Beyond that, the team may be left with little in the middle unless they want to reach down past Triple-A, which seems highly unlikely (Franklin did come from Biloxi but has mostly played in Triple-A and MLB in recent years). If the situation doesn’t improve, the team may again be looking to make an acquisition as the mid-season trade deadline nears.

Given the holes that exist and the potential to improve, it would be surprising if the Brewers maintained the barrel-scraping offensive status they’ve already posted early in the season, but that doesn’t mean that problems won’t continue to plague them. Already 37 games into the season, they’ll have to maintain equal parts patience and prudence if they want to improve enough to make a convincing push for postseason play. If Sogard and Drake are any indicators, they’ve set the bar close to where it needs to be.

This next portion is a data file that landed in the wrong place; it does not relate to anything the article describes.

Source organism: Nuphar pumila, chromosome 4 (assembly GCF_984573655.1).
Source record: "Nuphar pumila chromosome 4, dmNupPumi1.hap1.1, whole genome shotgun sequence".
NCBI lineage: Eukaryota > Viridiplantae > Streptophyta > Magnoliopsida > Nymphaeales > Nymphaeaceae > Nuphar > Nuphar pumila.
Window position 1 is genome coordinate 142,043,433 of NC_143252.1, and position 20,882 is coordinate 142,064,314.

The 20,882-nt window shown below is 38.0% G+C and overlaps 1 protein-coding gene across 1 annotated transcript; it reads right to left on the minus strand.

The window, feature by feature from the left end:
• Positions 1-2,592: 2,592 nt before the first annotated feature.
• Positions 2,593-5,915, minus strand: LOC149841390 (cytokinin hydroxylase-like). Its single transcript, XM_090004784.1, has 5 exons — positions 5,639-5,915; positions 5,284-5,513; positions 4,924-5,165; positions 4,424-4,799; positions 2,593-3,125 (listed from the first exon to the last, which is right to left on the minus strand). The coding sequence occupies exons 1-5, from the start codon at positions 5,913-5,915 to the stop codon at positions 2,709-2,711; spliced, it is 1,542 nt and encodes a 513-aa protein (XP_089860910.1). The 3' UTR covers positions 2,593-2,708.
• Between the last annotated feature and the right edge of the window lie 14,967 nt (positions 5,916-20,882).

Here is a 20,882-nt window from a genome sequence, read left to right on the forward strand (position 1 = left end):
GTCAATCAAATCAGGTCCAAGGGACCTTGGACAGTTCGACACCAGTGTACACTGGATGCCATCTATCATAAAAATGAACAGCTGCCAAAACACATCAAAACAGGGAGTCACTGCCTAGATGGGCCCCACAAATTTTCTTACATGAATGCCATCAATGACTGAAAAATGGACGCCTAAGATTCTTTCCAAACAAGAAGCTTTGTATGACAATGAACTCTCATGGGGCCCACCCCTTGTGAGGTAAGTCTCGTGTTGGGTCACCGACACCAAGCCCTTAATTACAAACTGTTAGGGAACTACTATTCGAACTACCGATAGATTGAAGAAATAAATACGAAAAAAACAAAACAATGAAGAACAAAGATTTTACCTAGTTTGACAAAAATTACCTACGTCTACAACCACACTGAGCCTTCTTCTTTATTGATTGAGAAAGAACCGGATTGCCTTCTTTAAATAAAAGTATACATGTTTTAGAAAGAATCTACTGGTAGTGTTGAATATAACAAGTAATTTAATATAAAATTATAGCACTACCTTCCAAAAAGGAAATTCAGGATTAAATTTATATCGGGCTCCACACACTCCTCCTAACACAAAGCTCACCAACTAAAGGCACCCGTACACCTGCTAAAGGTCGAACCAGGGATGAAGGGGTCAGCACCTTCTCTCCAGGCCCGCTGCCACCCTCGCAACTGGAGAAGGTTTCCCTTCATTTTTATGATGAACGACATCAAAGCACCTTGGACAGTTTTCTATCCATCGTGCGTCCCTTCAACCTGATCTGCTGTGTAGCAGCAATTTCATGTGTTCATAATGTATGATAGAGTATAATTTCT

Now all they need is time.

Jonathan Powell is a co-founder and lead writer for Bronx to Bushville.